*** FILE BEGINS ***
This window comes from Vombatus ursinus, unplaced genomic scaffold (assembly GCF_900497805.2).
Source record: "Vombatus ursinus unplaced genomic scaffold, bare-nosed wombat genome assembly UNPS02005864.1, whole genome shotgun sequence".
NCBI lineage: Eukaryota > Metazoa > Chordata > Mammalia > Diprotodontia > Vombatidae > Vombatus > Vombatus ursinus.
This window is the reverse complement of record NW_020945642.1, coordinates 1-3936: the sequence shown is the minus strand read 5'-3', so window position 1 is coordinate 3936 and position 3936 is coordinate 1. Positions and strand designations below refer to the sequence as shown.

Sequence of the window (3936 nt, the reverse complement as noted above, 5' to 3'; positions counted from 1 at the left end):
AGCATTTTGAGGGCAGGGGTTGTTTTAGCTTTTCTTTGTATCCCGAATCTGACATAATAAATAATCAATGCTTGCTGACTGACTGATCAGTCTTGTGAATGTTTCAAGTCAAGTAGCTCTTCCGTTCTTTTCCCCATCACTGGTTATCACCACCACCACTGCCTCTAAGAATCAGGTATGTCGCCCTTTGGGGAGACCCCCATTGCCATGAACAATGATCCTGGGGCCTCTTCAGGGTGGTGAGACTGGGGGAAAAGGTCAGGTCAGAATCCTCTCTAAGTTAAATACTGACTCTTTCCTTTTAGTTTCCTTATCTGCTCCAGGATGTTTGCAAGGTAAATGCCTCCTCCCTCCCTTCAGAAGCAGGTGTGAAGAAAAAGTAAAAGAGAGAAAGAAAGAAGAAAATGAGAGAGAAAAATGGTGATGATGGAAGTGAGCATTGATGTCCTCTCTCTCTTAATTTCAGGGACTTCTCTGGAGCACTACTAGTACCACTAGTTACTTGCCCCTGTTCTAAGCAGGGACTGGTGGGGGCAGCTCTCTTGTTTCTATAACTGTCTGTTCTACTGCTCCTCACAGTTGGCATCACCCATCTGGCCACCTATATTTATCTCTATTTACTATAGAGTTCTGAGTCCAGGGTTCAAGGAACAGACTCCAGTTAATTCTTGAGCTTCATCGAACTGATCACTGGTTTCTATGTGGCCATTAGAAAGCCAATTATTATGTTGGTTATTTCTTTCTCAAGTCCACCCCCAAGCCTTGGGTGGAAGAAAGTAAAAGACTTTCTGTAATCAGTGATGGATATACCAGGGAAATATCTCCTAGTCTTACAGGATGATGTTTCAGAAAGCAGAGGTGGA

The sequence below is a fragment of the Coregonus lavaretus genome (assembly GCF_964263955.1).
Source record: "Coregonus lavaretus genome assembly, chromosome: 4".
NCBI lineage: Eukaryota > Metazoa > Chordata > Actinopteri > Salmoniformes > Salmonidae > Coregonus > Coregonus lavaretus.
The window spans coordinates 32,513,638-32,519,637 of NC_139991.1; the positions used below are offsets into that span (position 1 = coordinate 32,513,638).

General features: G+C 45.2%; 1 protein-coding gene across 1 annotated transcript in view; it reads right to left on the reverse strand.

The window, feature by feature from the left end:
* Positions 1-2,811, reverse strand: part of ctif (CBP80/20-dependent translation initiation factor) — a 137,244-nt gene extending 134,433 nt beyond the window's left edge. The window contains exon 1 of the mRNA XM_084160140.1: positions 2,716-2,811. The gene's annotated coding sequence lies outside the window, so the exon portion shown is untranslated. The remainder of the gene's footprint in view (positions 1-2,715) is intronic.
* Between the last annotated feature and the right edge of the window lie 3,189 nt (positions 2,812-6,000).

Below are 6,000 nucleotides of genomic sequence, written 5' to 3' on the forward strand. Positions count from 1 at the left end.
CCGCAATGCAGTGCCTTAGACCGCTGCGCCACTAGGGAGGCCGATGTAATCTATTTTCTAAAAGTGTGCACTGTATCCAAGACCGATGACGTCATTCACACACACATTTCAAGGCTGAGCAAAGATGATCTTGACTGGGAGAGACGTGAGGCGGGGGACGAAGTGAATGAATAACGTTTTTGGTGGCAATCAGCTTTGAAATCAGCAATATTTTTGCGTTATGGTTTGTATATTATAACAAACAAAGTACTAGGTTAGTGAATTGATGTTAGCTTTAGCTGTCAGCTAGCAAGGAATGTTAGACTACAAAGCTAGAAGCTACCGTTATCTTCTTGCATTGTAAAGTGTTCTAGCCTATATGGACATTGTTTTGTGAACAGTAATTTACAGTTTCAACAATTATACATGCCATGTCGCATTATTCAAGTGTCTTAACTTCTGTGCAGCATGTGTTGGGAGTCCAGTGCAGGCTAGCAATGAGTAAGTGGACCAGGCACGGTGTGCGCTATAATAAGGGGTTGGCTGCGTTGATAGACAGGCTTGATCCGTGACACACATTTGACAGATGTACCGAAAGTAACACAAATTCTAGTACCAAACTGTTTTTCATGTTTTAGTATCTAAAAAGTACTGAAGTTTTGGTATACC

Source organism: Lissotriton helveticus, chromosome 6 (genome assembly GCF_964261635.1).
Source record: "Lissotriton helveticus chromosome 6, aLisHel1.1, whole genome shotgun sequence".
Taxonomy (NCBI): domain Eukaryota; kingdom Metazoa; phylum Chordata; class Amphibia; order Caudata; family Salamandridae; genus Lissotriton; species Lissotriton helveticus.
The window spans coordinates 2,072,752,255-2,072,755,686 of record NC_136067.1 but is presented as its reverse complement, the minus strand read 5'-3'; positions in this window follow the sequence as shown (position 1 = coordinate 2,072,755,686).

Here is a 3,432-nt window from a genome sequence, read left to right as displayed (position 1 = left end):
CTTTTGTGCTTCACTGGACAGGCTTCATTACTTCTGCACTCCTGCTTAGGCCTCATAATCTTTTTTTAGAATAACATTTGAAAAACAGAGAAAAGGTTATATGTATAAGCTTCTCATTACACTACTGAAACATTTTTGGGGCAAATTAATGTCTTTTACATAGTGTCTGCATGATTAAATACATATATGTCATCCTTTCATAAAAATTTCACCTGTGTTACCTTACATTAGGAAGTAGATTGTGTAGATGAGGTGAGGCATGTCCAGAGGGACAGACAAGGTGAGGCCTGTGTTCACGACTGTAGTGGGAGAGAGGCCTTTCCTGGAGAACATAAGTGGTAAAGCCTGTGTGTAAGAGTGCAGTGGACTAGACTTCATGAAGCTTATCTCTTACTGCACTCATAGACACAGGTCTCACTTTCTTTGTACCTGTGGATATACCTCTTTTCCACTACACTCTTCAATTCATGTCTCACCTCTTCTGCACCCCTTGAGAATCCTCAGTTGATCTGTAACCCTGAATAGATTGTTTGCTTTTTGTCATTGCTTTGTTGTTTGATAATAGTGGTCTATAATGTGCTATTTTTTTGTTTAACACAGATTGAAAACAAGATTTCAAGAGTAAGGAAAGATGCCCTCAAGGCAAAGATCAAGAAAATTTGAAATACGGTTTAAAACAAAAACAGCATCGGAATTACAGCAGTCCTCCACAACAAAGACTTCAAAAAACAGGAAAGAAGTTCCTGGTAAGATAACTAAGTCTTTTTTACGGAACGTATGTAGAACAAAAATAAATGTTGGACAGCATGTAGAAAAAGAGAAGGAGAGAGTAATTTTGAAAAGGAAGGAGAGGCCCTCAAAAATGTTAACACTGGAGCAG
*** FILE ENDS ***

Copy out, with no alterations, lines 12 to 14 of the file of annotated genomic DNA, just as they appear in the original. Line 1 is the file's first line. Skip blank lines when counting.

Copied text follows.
The window, feature by feature from the left end:
* Positions 1-2,811, reverse strand: part of ctif (CBP80/20-dependent translation initiation factor) — a 137,244-nt gene extending 134,433 nt beyond the window's left edge. The window contains exon 1 of the mRNA XM_084160140.1: positions 2,716-2,811. The gene's annotated coding sequence lies outside the window, so the exon portion shown is untranslated. The remainder of the gene's footprint in view (positions 1-2,715) is intronic.
* Between the last annotated feature and the right edge of the window lie 3,189 nt (positions 2,812-6,000).